Friends don’t let friends buy a dog without urging them to do their homework on the dog’s breed (or lack of). Breed standards aren’t just for show dogs, they’re guides that tell us what we can expect from a dog whose breed was created for a reason, and not everything in a standard is there for arbitrary reasons.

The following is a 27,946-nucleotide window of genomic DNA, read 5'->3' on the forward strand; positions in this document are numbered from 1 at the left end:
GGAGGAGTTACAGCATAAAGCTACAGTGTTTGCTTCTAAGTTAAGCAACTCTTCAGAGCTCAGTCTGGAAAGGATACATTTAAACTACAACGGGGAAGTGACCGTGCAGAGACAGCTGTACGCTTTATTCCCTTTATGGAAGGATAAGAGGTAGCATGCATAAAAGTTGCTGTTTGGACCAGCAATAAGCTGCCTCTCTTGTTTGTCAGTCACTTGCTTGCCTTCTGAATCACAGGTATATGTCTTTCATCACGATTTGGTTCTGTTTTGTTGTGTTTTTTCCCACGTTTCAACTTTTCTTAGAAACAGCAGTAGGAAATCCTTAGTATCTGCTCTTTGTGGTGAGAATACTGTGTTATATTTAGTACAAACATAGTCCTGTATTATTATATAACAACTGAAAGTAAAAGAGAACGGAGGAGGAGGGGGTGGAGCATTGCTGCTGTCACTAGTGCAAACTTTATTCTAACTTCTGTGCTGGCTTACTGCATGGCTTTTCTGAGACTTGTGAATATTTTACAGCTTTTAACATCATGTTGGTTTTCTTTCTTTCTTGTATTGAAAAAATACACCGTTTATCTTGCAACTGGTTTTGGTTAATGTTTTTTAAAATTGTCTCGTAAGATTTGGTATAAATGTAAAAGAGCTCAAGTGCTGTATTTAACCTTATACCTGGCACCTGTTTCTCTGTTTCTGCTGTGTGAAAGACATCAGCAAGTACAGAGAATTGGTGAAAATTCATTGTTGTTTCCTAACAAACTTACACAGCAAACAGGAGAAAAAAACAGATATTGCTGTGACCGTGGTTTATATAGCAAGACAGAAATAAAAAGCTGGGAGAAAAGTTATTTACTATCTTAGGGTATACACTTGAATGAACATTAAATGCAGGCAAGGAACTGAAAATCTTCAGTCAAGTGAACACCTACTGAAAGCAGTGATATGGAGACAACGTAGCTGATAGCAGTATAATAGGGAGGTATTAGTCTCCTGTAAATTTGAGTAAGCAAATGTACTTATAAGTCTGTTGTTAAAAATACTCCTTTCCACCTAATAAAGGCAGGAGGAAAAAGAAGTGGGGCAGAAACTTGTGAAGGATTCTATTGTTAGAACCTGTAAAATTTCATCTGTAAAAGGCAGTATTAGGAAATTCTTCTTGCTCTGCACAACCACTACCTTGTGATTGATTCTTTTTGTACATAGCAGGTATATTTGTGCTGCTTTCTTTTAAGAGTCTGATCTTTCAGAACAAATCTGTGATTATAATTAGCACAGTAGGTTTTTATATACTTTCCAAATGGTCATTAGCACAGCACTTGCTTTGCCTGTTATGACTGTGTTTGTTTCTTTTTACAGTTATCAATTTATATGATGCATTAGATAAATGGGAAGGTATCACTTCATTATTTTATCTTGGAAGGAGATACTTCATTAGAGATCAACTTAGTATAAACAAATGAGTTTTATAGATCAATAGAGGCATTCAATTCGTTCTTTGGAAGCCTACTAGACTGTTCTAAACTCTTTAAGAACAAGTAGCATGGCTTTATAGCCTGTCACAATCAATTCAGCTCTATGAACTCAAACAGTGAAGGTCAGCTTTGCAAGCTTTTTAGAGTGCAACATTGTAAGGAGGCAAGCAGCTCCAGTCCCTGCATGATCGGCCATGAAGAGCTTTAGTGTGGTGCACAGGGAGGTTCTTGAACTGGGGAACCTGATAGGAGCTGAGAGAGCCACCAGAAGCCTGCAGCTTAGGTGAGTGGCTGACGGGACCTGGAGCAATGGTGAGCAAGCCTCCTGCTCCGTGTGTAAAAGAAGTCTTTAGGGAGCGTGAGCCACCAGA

Some unscrupulous breeders will advertise “Pocket Beagles,” but there hasn’t been such a dog since Queen Elizabeth I kept a pack of them in the 16th century. Also called the “Glove Beagle,” one of these dogs could fit into Elizabeth’s saddlebag, or even into the cuff of her gauntlet, and be transported to a hunt on horseback before being loosed to pick up a trail. A portrait of Elizabeth with one of these Beagles was even painted by Frederico Zuccaro in 1575 (though the preliminary sketch seen here is of Elizabeth with a spaniel). These days, undersized Beagles are bred with each other to create an unhealthy size that can lead to health issues. Some clubs recognize two sizes of Beagle, and some recognize only one, but to our knowledge, none recognize “Pocket Beagles.” An uninformed buyer can be duped. Don’t be that person.